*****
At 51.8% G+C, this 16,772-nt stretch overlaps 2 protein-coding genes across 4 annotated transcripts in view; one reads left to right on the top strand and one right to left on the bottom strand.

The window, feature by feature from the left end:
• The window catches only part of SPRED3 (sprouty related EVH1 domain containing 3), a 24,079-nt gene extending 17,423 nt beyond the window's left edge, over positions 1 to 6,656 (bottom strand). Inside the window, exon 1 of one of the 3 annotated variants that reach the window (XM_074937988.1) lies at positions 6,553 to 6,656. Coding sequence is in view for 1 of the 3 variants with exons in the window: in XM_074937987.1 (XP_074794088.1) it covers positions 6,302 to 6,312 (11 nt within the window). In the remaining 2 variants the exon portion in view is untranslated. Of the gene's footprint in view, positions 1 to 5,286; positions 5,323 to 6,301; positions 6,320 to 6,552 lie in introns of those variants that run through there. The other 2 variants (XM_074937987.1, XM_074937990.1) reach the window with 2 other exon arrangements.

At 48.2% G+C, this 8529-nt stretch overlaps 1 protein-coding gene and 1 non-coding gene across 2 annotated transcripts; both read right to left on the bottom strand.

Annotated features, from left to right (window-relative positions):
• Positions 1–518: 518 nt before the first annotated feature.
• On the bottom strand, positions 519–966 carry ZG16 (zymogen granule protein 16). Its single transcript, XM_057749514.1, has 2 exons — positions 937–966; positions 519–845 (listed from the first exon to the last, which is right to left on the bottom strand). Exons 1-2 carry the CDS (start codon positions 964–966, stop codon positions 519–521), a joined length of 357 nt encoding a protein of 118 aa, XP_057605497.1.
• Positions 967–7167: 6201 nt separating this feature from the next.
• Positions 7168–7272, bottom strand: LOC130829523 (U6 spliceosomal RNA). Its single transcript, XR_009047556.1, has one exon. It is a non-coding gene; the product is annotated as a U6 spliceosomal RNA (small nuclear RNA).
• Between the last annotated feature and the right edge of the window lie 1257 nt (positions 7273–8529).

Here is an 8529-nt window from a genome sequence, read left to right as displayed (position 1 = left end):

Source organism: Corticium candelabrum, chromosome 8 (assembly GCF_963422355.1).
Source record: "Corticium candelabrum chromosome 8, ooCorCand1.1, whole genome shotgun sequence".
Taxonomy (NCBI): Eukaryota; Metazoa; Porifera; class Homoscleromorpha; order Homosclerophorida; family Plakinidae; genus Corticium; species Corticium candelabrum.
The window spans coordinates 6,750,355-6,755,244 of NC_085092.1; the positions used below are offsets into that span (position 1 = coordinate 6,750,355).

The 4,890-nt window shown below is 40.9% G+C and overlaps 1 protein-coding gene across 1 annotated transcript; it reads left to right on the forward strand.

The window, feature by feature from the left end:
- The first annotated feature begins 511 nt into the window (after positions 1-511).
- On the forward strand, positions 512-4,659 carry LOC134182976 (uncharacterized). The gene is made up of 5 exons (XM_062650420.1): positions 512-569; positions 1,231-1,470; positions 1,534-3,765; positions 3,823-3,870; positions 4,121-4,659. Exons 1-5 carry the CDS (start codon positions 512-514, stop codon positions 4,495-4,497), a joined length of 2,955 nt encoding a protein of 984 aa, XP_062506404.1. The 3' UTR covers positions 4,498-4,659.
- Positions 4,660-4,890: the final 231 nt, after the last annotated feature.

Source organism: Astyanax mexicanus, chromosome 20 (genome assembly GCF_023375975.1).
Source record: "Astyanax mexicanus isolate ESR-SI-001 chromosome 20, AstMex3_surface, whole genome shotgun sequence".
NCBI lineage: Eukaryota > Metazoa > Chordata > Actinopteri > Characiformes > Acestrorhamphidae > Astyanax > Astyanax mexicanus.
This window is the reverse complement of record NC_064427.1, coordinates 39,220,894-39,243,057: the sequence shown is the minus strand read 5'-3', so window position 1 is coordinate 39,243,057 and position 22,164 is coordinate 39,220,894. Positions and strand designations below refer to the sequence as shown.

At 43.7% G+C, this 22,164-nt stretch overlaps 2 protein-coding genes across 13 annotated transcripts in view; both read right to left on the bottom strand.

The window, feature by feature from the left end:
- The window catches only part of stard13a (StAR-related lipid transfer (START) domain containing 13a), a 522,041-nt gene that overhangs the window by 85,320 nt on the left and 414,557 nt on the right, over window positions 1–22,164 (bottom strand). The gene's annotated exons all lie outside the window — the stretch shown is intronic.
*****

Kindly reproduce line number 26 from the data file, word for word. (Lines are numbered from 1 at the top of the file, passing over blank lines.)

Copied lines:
The window, feature by feature from the left end: